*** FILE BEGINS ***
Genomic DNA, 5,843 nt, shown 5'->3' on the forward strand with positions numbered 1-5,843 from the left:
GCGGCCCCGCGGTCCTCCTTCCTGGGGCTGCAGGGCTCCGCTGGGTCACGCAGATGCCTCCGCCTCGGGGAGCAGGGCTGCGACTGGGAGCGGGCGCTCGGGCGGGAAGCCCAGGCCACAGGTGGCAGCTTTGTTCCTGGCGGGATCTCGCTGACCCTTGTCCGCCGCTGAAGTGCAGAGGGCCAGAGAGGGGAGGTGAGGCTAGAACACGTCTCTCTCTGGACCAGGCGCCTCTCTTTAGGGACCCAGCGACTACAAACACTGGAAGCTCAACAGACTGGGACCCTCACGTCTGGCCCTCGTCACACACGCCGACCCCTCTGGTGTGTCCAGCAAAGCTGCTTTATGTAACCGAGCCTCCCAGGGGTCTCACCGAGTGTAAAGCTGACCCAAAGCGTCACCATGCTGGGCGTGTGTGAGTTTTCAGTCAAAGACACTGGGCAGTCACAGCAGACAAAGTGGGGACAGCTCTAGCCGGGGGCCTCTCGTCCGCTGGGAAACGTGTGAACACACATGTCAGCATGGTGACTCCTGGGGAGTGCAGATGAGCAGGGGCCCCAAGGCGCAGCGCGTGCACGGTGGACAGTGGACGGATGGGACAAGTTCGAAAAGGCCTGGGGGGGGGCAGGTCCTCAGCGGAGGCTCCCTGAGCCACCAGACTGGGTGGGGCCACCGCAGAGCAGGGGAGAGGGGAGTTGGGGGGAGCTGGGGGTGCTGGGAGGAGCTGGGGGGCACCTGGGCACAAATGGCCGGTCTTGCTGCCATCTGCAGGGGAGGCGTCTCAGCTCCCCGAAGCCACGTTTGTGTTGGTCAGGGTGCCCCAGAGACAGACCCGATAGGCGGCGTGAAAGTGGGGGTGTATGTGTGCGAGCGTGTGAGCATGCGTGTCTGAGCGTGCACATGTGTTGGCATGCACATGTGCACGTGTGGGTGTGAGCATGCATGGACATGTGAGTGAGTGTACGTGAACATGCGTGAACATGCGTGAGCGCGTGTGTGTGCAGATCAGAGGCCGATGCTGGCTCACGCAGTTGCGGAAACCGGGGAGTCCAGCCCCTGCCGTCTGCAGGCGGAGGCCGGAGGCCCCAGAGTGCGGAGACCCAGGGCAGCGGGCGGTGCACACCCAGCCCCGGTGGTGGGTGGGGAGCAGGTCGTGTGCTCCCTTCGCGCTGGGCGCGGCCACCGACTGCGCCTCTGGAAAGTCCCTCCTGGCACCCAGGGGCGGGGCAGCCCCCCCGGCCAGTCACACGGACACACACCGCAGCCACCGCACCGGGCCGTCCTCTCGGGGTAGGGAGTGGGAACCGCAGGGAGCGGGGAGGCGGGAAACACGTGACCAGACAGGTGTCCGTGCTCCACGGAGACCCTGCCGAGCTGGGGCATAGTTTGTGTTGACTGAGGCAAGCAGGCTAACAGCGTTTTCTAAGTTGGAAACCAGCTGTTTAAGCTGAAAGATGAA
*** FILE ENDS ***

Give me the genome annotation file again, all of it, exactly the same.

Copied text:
Genomic DNA, 5,843 nt, shown 5'->3' on the forward strand with positions numbered 1-5,843 from the left:
GCGGCCCCGCGGTCCTCCTTCCTGGGGCTGCAGGGCTCCGCTGGGTCACGCAGATGCCTCCGCCTCGGGGAGCAGGGCTGCGACTGGGAGCGGGCGCTCGGGCGGGAAGCCCAGGCCACAGGTGGCAGCTTTGTTCCTGGCGGGATCTCGCTGACCCTTGTCCGCCGCTGAAGTGCAGAGGGCCAGAGAGGGGAGGTGAGGCTAGAACACGTCTCTCTCTGGACCAGGCGCCTCTCTTTAGGGACCCAGCGACTACAAACACTGGAAGCTCAACAGACTGGGACCCTCACGTCTGGCCCTCGTCACACACGCCGACCCCTCTGGTGTGTCCAGCAAAGCTGCTTTATGTAACCGAGCCTCCCAGGGGTCTCACCGAGTGTAAAGCTGACCCAAAGCGTCACCATGCTGGGCGTGTGTGAGTTTTCAGTCAAAGACACTGGGCAGTCACAGCAGACAAAGTGGGGACAGCTCTAGCCGGGGGCCTCTCGTCCGCTGGGAAACGTGTGAACACACATGTCAGCATGGTGACTCCTGGGGAGTGCAGATGAGCAGGGGCCCCAAGGCGCAGCGCGTGCACGGTGGACAGTGGACGGATGGGACAAGTTCGAAAAGGCCTGGGGGGGGGCAGGTCCTCAGCGGAGGCTCCCTGAGCCACCAGACTGGGTGGGGCCACCGCAGAGCAGGGGAGAGGGGAGTTGGGGGGAGCTGGGGGTGCTGGGAGGAGCTGGGGGGCACCTGGGCACAAATGGCCGGTCTTGCTGCCATCTGCAGGGGAGGCGTCTCAGCTCCCCGAAGCCACGTTTGTGTTGGTCAGGGTGCCCCAGAGACAGACCCGATAGGCGGCGTGAAAGTGGGGGTGTATGTGTGCGAGCGTGTGAGCATGCGTGTCTGAGCGTGCACATGTGTTGGCATGCACATGTGCACGTGTGGGTGTGAGCATGCATGGACATGTGAGTGAGTGTACGTGAACATGCGTGAACATGCGTGAGCGCGTGTGTGTGCAGATCAGAGGCCGATGCTGGCTCACGCAGTTGCGGAAACCGGGGAGTCCAGCCCCTGCCGTCTGCAGGCGGAGGCCGGAGGCCCCAGAGTGCGGAGACCCAGGGCAGCGGGCGGTGCACACCCAGCCCCGGTGGTGGGTGGGGAGCAGGTCGTGTGCTCCCTTCGCGCTGGGCGCGGCCACCGACTGCGCCTCTGGAAAGTCCCTCCTGGCACCCAGGGGCGGGGCAGCCCCCCCGGCCAGTCACACGGACACACACCGCAGCCACCGCACCGGGCCGTCCTCTCGGGGTAGGGAGTGGGAACCGCAGGGAGCGGGGAGGCGGGAAACACGTGACCAGACAGGTGTCCGTGCTCCACGGAGACCCTGCCGAGCTGGGGCATAGTTTGTGTTGACTGAGGCAAGCAGGCTAACAGCGTTTTCTAAGTTGGAAACCAGCTGTTTAAGCTGAAAGATGAA